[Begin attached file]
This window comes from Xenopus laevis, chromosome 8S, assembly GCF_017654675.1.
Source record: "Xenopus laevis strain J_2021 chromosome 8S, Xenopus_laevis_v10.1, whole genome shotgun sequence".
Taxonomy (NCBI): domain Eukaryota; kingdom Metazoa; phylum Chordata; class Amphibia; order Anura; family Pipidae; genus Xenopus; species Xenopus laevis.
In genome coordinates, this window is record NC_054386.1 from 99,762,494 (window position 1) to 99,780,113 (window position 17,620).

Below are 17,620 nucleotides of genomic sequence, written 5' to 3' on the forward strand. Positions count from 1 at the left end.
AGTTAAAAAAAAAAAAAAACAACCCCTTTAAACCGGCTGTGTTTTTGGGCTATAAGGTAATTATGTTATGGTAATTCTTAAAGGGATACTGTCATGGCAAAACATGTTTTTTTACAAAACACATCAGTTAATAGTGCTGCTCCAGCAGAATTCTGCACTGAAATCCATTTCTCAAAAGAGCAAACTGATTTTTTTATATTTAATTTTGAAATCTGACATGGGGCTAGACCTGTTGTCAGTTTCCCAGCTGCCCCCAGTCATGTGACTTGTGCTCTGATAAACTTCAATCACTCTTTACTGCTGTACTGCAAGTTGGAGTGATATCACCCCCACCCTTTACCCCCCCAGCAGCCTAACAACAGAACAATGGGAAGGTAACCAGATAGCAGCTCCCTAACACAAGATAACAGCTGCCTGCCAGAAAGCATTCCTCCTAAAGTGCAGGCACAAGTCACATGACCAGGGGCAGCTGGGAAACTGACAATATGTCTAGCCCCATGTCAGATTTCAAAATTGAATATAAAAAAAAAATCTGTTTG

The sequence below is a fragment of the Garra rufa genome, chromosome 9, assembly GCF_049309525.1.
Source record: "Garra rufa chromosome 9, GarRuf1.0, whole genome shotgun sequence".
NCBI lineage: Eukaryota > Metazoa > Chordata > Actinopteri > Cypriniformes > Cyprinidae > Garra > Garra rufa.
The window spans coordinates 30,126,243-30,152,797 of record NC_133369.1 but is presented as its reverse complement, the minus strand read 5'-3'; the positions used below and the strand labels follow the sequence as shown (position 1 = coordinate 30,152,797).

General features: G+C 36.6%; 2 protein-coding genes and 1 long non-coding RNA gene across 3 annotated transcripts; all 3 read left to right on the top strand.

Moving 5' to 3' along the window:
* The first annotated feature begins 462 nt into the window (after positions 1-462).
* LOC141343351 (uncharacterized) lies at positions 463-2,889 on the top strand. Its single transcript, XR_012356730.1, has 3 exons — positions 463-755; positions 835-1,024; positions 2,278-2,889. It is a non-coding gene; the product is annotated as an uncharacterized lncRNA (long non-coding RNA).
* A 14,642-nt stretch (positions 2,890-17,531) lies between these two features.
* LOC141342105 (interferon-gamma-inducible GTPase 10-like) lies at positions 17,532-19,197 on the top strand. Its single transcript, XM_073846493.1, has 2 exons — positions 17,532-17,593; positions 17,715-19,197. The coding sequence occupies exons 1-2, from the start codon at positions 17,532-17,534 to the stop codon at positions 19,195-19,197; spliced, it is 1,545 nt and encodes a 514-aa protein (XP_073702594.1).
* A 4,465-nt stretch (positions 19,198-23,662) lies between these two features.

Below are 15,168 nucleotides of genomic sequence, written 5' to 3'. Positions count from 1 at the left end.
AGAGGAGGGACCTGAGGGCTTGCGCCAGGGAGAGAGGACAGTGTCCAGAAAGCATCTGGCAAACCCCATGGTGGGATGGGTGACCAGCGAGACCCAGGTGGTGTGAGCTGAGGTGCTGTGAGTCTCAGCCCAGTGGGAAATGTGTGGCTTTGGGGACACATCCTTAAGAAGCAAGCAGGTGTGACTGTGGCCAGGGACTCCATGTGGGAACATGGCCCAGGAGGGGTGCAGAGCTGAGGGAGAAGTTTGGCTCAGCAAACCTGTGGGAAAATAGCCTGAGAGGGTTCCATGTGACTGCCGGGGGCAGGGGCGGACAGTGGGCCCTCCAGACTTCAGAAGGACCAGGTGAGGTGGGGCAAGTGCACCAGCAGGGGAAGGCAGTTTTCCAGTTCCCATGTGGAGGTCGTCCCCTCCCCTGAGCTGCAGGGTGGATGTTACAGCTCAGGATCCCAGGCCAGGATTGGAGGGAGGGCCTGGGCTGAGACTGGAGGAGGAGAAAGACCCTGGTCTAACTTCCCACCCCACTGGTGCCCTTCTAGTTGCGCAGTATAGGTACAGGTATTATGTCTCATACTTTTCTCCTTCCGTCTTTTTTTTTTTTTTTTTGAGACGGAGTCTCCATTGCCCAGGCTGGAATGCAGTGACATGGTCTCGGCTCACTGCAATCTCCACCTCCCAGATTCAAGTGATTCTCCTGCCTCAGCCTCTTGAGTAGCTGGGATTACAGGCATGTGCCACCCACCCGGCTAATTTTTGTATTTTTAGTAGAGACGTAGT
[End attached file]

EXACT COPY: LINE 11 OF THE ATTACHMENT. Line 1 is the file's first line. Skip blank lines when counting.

General features: G+C 36.6%; 2 protein-coding genes and 1 long non-coding RNA gene across 3 annotated transcripts; all 3 read left to right on the top strand.